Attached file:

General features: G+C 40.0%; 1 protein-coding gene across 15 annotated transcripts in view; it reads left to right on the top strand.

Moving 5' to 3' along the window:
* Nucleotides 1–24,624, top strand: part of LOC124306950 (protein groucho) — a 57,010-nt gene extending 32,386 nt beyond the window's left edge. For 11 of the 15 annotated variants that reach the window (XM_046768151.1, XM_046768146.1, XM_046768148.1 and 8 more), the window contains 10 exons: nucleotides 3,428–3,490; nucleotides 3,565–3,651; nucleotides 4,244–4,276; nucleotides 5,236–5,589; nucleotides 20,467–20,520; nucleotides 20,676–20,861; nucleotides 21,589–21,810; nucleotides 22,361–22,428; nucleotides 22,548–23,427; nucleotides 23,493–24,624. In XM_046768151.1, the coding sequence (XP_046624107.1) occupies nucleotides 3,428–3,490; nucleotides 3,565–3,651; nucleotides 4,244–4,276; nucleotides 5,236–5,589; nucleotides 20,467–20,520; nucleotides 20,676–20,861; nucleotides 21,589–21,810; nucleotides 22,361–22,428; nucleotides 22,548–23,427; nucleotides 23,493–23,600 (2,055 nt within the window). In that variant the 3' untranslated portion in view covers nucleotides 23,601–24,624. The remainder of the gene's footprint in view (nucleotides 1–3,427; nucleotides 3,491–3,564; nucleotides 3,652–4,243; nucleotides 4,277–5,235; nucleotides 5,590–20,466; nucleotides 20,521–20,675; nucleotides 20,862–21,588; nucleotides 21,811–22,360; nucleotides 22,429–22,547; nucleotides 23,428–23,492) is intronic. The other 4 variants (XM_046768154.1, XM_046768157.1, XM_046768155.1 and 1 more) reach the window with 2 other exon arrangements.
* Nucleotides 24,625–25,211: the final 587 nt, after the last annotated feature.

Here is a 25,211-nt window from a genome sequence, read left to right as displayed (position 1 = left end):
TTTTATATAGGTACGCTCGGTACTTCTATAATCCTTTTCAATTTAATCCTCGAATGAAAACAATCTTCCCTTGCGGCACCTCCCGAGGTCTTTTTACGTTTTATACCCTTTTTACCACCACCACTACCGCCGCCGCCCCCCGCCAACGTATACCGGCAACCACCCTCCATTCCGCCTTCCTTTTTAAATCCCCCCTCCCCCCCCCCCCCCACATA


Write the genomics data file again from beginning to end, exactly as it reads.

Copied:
General features: G+C 40.0%; 1 protein-coding gene across 15 annotated transcripts in view; it reads left to right on the top strand.

Moving 5' to 3' along the window:
* Nucleotides 1–24,624, top strand: part of LOC124306950 (protein groucho) — a 57,010-nt gene extending 32,386 nt beyond the window's left edge. For 11 of the 15 annotated variants that reach the window (XM_046768151.1, XM_046768146.1, XM_046768148.1 and 8 more), the window contains 10 exons: nucleotides 3,428–3,490; nucleotides 3,565–3,651; nucleotides 4,244–4,276; nucleotides 5,236–5,589; nucleotides 20,467–20,520; nucleotides 20,676–20,861; nucleotides 21,589–21,810; nucleotides 22,361–22,428; nucleotides 22,548–23,427; nucleotides 23,493–24,624. In XM_046768151.1, the coding sequence (XP_046624107.1) occupies nucleotides 3,428–3,490; nucleotides 3,565–3,651; nucleotides 4,244–4,276; nucleotides 5,236–5,589; nucleotides 20,467–20,520; nucleotides 20,676–20,861; nucleotides 21,589–21,810; nucleotides 22,361–22,428; nucleotides 22,548–23,427; nucleotides 23,493–23,600 (2,055 nt within the window). In that variant the 3' untranslated portion in view covers nucleotides 23,601–24,624. The remainder of the gene's footprint in view (nucleotides 1–3,427; nucleotides 3,491–3,564; nucleotides 3,652–4,243; nucleotides 4,277–5,235; nucleotides 5,590–20,466; nucleotides 20,521–20,675; nucleotides 20,862–21,588; nucleotides 21,811–22,360; nucleotides 22,429–22,547; nucleotides 23,428–23,492) is intronic. The other 4 variants (XM_046768154.1, XM_046768157.1, XM_046768155.1 and 1 more) reach the window with 2 other exon arrangements.
* Nucleotides 24,625–25,211: the final 587 nt, after the last annotated feature.

Here is a 25,211-nt window from a genome sequence, read left to right as displayed (position 1 = left end):
TTTTATATAGGTACGCTCGGTACTTCTATAATCCTTTTCAATTTAATCCTCGAATGAAAACAATCTTCCCTTGCGGCACCTCCCGAGGTCTTTTTACGTTTTATACCCTTTTTACCACCACCACTACCGCCGCCGCCCCCCGCCAACGTATACCGGCAACCACCCTCCATTCCGCCTTCCTTTTTAAATCCCCCCTCCCCCCCCCCCCCCACATA